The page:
Tuesday, March 12, 2013

Quick! Name a Superhero!

And now for a little different *spin* (think Linda Carter turning into Super Woman) on National Women's History Month!

Did you ever stop to think about our American superheros?  True, there are a lot of real women who have contributed to our country's cultural, scientific, and political fabric.  But did you ever stop to think about the fictional ones, ones that may have served as role models and inspirations to young girls just as much as real people might?  I just came across a film by Kristy Guevara-Flanagan called "Wonder Women: the Untold Story of American Superheroines".  It's about the changing role of female superheros in our culture, and uses Wonder Woman as an example of someone who was initially portrayed as independent and strong, then whose image shifted to reflect the changing roles of women in our society.  When women went to work in the factories during war time, independence and strength were considered admirable traits in a woman.  But when men came home and wanted their jobs back, society told women to go home and get back to traditional interests and past-times.  Wonder Woman followed a parallel path during those times, becoming more independent again in the 1970's with the revival of the strong female and feminist movement.

But it's not just about Wonder Woman's history - it's about our history as women in this country.  Do we have strong female role models in pop culture that girls can idolize and get excited about through fantasy and imagination?  Do we have women superheroines that are more than just tight-fitting outfits who are there as eye-candy for the boys?  Do we need more of them?  What are the superhero movies and comics of today telling our girls about women? If you are a girl who reads comics and enjoys superheros, what do you want to see more of?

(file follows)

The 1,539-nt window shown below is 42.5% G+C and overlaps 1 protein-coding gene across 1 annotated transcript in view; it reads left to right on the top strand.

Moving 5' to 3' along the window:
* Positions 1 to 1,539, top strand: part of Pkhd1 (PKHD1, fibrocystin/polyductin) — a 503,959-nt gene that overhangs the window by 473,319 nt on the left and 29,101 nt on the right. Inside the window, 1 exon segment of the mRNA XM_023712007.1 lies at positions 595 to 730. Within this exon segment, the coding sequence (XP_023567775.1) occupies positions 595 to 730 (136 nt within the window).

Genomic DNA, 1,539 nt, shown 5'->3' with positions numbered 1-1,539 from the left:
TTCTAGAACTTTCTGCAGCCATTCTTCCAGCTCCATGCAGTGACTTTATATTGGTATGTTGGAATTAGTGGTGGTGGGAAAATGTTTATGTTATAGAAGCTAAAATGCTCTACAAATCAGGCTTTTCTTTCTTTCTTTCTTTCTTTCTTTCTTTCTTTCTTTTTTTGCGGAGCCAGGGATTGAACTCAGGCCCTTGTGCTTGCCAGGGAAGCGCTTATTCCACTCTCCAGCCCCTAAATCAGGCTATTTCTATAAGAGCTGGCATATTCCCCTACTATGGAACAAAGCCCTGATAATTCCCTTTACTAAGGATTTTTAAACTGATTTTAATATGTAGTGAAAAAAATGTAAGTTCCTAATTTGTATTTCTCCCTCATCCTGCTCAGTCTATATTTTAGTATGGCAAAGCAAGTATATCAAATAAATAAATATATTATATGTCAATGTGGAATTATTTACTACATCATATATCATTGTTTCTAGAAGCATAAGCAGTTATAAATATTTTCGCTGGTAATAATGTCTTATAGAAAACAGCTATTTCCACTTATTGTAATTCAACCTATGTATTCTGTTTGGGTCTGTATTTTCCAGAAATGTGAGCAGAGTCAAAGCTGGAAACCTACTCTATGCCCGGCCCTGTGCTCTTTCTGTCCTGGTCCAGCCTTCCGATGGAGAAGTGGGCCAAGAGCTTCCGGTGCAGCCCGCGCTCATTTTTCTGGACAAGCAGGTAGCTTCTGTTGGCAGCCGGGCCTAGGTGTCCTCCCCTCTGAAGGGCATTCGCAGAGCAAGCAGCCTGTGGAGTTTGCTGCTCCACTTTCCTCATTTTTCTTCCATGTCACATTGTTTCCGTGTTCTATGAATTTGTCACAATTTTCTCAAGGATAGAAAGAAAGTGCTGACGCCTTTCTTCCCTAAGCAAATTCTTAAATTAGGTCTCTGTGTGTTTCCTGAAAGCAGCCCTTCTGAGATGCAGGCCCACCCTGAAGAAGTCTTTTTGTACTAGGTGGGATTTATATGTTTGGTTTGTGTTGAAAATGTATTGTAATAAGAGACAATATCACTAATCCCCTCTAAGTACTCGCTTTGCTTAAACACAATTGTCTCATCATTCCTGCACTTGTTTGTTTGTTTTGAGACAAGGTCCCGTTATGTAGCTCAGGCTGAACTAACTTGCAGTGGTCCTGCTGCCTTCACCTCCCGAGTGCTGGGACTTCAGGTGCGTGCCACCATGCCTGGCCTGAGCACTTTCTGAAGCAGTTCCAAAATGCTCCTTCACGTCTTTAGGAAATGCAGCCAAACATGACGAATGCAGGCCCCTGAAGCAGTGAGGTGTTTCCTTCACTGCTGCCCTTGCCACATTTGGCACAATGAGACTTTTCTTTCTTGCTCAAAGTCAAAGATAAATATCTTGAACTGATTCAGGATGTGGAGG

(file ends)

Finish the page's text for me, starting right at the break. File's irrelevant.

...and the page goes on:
The truth is, we could do better.  I'm not saying that we don't have strong, intelligent, independent kick-ass women superheros today, because they do exist.  I'm saying we need more of them!  I loved watching Lynda Carter spin around and turn into Wonder Woman in the 1970's TV show, and even though I was only five or six, I recognized a strong woman when I saw one.  I'm glad my dad let me watch that show among the others we watched - the Incredible Hulk, Spider Man, and who knows what else.  Deflecting bullets with wristbands was a skill I wanted to have, and flying an invisible jet was definitely a cool way to travel.

Take a look at the movie trailer here, and if you get a chance, watch the whole documentary.  Enjoy!

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